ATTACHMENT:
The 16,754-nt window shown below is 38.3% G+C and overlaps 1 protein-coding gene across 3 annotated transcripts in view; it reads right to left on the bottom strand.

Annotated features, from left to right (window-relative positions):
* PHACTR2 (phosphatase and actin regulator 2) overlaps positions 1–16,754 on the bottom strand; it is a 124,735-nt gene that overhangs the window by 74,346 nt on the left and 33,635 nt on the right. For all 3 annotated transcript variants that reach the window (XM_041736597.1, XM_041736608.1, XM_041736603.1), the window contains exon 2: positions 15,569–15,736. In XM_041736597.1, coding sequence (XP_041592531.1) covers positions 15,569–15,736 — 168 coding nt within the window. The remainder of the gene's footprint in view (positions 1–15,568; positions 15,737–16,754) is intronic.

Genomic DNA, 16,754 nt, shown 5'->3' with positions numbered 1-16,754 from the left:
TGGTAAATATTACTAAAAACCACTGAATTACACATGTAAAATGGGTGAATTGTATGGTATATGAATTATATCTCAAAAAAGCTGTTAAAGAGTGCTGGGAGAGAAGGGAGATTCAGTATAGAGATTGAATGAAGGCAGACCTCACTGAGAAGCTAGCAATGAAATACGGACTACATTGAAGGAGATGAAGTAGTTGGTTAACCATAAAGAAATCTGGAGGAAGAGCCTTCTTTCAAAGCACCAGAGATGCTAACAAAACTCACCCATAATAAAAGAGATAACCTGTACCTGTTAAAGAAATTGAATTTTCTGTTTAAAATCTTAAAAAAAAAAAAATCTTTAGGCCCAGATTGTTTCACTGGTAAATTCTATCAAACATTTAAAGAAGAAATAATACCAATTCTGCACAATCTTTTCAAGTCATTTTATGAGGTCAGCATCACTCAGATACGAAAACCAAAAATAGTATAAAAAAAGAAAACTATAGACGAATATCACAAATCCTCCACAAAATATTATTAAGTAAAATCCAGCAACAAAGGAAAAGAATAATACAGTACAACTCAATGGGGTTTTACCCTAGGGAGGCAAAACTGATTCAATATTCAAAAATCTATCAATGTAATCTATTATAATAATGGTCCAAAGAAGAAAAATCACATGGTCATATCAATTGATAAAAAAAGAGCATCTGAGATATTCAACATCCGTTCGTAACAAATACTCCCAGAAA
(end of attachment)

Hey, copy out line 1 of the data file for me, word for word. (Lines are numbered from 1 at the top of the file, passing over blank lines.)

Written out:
The 16,754-nt window shown below is 38.3% G+C and overlaps 1 protein-coding gene across 3 annotated transcripts in view; it reads right to left on the bottom strand.